In the news: David Rendel

September 28, 2001

He was described by The Times 's political sketch writer as tall, dignified and faintly grand.

If anything has held back David Rendel, Liberal Democrat spokesman on higher education, it is his schooling. He was a scholar at Eton - a point that crops up regularly in press coverage about him and that was thought to be a factor in his failure in the Lib Dem leadership contest two years ago.

Described by The Times's political sketch writer, Matthew Parris, as tall, dignified and faintly grand, Mr Rendel once said that his privileged background had prompted him to want to give something back. He followed Eton with 14 months working for Voluntary Service Overseas in Cameroon and Uganda.

At this week's party conference he will be arguing for free university education. For him, tinkering with grants will not be enough. "Fees are the totem that everyone knows about and I think are very off-putting, even for students who know they don't have to pay them," he said.

His university education was at Oxford, where he studied physics and philosophy and became a rowing blue. He then worked in the energy industry as a middle manager for Shell International, British Gas and Esso.

In 1987 he was elected to Newbury District Council and became MP for Newbury in 1993. His majority of 22,055 was the largest Liberal or Lib Dem Westminster majority in history. He became Lib Dem local government spokesman and was appointed team leader for social security and welfare after his re-election in 1997. He championed the cause of widows' full entitlement to the state earning-related pension scheme (Serps).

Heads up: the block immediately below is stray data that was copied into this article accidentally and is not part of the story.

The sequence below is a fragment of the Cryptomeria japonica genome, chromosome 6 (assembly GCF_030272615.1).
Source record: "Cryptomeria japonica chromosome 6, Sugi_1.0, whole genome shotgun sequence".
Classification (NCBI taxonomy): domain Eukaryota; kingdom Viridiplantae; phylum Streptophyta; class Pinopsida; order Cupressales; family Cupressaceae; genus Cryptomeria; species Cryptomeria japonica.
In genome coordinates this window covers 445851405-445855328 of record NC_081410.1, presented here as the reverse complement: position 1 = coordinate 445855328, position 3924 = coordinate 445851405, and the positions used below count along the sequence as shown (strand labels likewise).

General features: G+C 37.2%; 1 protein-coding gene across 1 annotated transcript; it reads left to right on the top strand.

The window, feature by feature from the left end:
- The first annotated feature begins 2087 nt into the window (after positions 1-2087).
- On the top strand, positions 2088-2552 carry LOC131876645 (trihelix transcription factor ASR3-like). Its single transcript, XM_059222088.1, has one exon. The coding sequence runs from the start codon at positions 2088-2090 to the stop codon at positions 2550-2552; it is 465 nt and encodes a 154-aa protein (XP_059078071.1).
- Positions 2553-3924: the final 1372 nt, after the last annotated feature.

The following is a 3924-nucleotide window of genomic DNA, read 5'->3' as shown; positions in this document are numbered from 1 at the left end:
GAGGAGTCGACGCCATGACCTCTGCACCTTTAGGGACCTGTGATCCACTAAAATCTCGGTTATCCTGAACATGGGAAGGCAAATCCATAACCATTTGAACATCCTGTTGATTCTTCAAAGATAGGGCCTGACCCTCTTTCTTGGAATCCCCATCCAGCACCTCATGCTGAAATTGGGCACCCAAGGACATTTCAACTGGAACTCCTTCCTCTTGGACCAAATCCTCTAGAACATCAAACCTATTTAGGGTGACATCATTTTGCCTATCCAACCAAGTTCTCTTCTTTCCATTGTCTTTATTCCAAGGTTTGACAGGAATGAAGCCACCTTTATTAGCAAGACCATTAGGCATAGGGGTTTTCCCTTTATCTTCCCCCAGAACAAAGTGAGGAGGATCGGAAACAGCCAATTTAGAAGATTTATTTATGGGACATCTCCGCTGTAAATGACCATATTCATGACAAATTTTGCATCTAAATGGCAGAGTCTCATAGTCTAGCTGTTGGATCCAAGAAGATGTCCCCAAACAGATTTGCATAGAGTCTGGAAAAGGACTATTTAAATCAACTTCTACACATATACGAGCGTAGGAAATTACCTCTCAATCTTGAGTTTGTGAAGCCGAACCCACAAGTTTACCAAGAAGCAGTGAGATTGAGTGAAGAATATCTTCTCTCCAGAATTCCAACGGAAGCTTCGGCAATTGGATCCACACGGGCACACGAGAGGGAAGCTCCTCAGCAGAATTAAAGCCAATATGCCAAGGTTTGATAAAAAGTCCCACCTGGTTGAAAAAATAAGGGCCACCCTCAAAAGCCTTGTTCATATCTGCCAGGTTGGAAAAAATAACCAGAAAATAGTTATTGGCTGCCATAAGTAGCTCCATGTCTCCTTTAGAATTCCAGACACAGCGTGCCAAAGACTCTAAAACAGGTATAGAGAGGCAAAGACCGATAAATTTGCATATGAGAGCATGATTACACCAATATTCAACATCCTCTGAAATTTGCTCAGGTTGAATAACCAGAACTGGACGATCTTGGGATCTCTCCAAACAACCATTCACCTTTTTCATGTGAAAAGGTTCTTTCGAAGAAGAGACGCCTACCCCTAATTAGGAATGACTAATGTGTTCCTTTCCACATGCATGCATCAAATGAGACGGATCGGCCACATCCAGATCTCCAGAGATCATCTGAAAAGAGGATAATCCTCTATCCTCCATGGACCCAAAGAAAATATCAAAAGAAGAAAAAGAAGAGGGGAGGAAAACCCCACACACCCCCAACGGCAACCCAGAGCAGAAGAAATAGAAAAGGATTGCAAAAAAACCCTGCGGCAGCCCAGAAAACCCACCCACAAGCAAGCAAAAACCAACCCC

As a member of the Commons' public accounts committee, he helped to expose Sir Jocelyn Stevens, former chairman of English Heritage, for hiring out Kenwood House for the wedding of his friend, former King Constantine of Greece.

An environmentalist and cyclist, he nevertheless supported the bypass for Newbury, where his wife is a GP and his three sons attended local schools.

 

Please login or register to read this article

Register to continue

Get a month's unlimited access to THE content online. Just register and complete your career summary.

Registration is free and only takes a moment. Once registered you can read a total of 3 articles each month, plus:

  • Sign up for the editor's highlights
  • Receive World University Rankings news first
  • Get job alerts, shortlist jobs and save job searches
  • Participate in reader discussions and post comments
Register

Have your say

Log in or register to post comments